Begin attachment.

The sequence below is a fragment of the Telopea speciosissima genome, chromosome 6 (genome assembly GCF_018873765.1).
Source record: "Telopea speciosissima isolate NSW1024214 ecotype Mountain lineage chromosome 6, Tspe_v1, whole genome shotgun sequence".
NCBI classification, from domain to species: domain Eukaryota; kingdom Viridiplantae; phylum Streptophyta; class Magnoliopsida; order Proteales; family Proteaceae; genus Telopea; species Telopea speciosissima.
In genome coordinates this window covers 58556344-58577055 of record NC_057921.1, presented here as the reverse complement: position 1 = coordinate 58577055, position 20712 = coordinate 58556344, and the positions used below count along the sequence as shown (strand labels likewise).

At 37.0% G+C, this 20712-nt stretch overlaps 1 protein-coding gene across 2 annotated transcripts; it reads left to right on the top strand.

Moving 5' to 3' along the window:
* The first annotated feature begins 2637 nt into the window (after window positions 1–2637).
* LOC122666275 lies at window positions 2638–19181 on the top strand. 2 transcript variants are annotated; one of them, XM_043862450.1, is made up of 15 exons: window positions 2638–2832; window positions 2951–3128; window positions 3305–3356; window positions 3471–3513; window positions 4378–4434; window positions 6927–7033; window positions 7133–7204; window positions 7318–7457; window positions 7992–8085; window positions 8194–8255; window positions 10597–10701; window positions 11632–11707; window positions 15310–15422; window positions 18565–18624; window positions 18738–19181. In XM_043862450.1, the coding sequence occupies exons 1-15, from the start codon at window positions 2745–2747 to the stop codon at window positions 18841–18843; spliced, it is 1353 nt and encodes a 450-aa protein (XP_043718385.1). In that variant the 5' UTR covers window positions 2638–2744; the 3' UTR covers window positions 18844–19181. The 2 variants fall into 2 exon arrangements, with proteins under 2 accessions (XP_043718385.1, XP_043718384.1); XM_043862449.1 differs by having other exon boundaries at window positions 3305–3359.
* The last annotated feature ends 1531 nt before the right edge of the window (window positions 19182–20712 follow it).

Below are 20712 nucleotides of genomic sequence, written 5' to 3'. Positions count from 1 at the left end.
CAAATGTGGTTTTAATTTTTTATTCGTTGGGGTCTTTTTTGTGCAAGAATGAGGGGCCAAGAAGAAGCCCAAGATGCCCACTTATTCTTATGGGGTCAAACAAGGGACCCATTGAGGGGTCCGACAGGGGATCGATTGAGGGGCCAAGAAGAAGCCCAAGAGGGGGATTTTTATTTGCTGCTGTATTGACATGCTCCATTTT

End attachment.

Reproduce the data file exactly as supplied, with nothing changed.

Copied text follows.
The sequence below is a fragment of the Telopea speciosissima genome, chromosome 6 (genome assembly GCF_018873765.1).
Source record: "Telopea speciosissima isolate NSW1024214 ecotype Mountain lineage chromosome 6, Tspe_v1, whole genome shotgun sequence".
NCBI classification, from domain to species: domain Eukaryota; kingdom Viridiplantae; phylum Streptophyta; class Magnoliopsida; order Proteales; family Proteaceae; genus Telopea; species Telopea speciosissima.
In genome coordinates this window covers 58556344-58577055 of record NC_057921.1, presented here as the reverse complement: position 1 = coordinate 58577055, position 20712 = coordinate 58556344, and the positions used below count along the sequence as shown (strand labels likewise).

At 37.0% G+C, this 20712-nt stretch overlaps 1 protein-coding gene across 2 annotated transcripts; it reads left to right on the top strand.

Moving 5' to 3' along the window:
* The first annotated feature begins 2637 nt into the window (after window positions 1–2637).
* LOC122666275 lies at window positions 2638–19181 on the top strand. 2 transcript variants are annotated; one of them, XM_043862450.1, is made up of 15 exons: window positions 2638–2832; window positions 2951–3128; window positions 3305–3356; window positions 3471–3513; window positions 4378–4434; window positions 6927–7033; window positions 7133–7204; window positions 7318–7457; window positions 7992–8085; window positions 8194–8255; window positions 10597–10701; window positions 11632–11707; window positions 15310–15422; window positions 18565–18624; window positions 18738–19181. In XM_043862450.1, the coding sequence occupies exons 1-15, from the start codon at window positions 2745–2747 to the stop codon at window positions 18841–18843; spliced, it is 1353 nt and encodes a 450-aa protein (XP_043718385.1). In that variant the 5' UTR covers window positions 2638–2744; the 3' UTR covers window positions 18844–19181. The 2 variants fall into 2 exon arrangements, with proteins under 2 accessions (XP_043718385.1, XP_043718384.1); XM_043862449.1 differs by having other exon boundaries at window positions 3305–3359.
* The last annotated feature ends 1531 nt before the right edge of the window (window positions 19182–20712 follow it).

Below are 20712 nucleotides of genomic sequence, written 5' to 3'. Positions count from 1 at the left end.
CAAATGTGGTTTTAATTTTTTATTCGTTGGGGTCTTTTTTGTGCAAGAATGAGGGGCCAAGAAGAAGCCCAAGATGCCCACTTATTCTTATGGGGTCAAACAAGGGACCCATTGAGGGGTCCGACAGGGGATCGATTGAGGGGCCAAGAAGAAGCCCAAGAGGGGGATTTTTATTTGCTGCTGTATTGACATGCTCCATTTT